AN ACCESS improvement scheme for disabled people has been launched at Chester's Guildhall.
Chester City Council and the Freemen and Guilds of the City of Chester have been working in partnership for more than two years to develop an innovative design solution and funding package for the scheme, providing independent wheelchair access to the front entrance of the historic building in Watergate Street.
The scheme has cost £46,000 to implement, with £23,000 of Landfill Tax credit funding from Waste Recycling Group Ltd, administered by WREN, being matched by Chester City Council.
Keith Preece, President of the Freemen and Guilds, said: 'I would like to put on record the Freemen and Guilds' sincere gratitude to WREN and Chester City Council for their financial contributions.
'I would also like to pay tribute to the late city councillor Jean Nuttall, who was an active member of the Guilds and a driving force in getting this access improvement scheme off the drawing board.'
Councillor Mia Jones, portfolio holder for health and wellbeing, said: 'The access improvement scheme at the
Guildhall shows how historically and architecturally important buildings can be upgraded to meet the access needs of disabled people.
'It is an excellent example of how buildings can be adapted to meet the legal obligations of the Disability Discrimination Act.'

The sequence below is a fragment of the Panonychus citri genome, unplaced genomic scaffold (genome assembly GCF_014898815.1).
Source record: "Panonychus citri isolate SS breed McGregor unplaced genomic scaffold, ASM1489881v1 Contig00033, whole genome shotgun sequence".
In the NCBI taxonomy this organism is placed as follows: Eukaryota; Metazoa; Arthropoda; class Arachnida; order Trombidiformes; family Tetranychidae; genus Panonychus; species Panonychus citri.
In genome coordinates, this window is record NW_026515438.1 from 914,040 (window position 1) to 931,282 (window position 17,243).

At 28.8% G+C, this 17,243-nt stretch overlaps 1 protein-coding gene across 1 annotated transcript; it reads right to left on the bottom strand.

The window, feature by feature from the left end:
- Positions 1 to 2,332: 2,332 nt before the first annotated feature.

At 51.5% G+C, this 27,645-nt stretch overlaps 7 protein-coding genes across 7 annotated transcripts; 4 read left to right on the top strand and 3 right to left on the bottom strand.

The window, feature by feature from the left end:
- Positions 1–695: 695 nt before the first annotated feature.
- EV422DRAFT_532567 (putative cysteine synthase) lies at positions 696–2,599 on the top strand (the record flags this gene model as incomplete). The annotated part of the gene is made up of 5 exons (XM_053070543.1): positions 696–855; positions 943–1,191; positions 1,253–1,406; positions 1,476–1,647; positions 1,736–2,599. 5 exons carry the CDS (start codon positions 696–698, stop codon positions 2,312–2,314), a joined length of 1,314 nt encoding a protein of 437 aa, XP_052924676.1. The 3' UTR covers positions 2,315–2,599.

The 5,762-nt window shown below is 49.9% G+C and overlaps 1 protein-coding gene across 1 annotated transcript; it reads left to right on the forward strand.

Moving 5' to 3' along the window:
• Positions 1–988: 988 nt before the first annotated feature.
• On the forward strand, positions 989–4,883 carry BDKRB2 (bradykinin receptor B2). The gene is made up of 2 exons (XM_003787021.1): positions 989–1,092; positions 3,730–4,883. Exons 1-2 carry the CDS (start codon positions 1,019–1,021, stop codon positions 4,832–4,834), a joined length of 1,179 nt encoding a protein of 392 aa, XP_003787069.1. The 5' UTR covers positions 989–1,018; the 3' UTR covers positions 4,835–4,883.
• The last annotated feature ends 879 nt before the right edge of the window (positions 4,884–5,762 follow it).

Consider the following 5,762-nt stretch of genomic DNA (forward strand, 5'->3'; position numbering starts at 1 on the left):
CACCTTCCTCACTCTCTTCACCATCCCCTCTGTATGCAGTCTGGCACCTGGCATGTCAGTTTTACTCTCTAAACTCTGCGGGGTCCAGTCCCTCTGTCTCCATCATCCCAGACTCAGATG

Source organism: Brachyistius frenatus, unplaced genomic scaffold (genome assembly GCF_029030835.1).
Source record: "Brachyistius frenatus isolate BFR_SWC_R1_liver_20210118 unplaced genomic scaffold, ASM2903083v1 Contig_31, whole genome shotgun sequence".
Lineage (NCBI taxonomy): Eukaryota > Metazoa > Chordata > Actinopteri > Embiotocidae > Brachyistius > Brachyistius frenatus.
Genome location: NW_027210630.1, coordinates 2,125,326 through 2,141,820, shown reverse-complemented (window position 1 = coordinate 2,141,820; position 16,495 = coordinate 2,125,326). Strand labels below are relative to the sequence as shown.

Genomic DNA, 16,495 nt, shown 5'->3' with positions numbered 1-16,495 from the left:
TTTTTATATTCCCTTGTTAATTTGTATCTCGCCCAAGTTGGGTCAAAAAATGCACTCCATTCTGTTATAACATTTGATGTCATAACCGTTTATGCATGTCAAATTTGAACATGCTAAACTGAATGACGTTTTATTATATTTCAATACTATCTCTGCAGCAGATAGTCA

Richard Smith from WREN said: 'I am pleased that WREN has been able to make a significant financial contribution to enable disabled people and in particular wheelchair users to access and use the principal entrance of the Guildhall for the first time.
'The access scheme will also be of tremendous benefit to parents with buggies.'
Councillor John Price, chairman of the Chester Access Group, said: 'This is another example of Chester's commitment to improve the quality of life and independence of disabled people.
'I would like to say a big thank you to WREN, the Freemen and Guilds and the city council for their joint endeavours.'
The Guildhall is a Grade II Listed building completed in 1869 and designed by Chester architect James Harrison. Since the late 1960s it has been the base for the Freemen and Guilds of the City of Chester.
The Guildhall is also used for public and community activities such as antique fairs, wedding receptions, parties and meetings of local organisations.